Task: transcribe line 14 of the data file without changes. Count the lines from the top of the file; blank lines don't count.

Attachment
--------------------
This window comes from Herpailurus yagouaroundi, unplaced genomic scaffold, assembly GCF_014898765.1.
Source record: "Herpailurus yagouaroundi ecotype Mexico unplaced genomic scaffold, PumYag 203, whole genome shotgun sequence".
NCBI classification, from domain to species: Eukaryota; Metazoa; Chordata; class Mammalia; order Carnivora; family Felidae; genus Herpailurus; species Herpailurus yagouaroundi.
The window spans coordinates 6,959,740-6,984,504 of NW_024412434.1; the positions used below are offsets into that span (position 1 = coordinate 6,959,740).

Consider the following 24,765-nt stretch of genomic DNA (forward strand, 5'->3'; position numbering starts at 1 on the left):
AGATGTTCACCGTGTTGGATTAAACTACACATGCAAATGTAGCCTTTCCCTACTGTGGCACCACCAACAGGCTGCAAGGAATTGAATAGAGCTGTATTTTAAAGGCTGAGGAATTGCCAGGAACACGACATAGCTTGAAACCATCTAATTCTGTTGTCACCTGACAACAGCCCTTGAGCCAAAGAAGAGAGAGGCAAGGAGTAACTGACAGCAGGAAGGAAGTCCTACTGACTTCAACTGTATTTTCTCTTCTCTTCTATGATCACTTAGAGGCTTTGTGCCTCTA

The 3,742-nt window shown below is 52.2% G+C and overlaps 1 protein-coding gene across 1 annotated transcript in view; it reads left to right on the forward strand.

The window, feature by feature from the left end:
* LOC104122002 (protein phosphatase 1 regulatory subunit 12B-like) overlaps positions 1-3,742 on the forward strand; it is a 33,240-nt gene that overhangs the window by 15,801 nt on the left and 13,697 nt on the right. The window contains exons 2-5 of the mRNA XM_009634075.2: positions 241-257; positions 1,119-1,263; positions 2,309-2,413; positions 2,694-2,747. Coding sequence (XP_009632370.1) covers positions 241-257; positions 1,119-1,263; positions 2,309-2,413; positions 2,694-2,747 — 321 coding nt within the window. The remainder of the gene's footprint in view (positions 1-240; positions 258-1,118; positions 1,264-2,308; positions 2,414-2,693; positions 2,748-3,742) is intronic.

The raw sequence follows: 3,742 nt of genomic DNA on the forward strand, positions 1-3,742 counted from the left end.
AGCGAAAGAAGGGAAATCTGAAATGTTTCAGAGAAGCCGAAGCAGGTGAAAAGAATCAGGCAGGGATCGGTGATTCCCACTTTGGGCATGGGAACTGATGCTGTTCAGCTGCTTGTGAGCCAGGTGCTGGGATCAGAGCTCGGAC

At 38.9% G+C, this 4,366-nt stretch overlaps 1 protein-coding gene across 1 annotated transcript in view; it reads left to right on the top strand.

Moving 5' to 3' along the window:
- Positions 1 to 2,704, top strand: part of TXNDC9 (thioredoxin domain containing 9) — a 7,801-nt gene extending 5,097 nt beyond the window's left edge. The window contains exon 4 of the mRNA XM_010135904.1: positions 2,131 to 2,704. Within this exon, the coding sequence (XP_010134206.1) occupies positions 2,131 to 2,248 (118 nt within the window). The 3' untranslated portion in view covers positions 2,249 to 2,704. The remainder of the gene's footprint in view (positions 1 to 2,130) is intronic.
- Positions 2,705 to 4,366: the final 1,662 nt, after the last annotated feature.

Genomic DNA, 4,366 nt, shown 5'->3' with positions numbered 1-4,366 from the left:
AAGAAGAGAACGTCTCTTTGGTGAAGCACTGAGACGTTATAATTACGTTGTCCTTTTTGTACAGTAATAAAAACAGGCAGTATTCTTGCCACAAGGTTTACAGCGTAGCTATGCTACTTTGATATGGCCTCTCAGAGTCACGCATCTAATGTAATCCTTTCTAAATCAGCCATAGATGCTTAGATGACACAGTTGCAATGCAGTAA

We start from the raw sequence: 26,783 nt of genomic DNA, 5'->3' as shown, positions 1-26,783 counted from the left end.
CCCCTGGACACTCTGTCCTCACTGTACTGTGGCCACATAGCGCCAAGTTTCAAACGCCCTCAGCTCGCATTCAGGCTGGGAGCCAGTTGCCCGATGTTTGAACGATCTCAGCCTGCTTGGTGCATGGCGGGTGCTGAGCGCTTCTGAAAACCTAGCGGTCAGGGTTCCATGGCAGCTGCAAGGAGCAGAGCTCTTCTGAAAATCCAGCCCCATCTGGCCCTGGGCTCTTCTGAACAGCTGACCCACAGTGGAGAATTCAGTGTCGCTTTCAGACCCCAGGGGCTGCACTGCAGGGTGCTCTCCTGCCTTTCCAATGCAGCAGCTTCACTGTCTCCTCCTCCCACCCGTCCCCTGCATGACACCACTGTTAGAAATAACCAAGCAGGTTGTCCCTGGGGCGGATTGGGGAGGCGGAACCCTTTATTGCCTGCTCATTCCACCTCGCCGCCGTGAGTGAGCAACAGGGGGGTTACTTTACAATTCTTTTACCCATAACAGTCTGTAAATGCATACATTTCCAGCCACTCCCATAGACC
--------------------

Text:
- Positions 1 to 2,704, top strand: part of TXNDC9 (thioredoxin domain containing 9) — a 7,801-nt gene extending 5,097 nt beyond the window's left edge. The window contains exon 4 of the mRNA XM_010135904.1: positions 2,131 to 2,704. Within this exon, the coding sequence (XP_010134206.1) occupies positions 2,131 to 2,248 (118 nt within the window). The 3' untranslated portion in view covers positions 2,249 to 2,704. The remainder of the gene's footprint in view (positions 1 to 2,130) is intronic.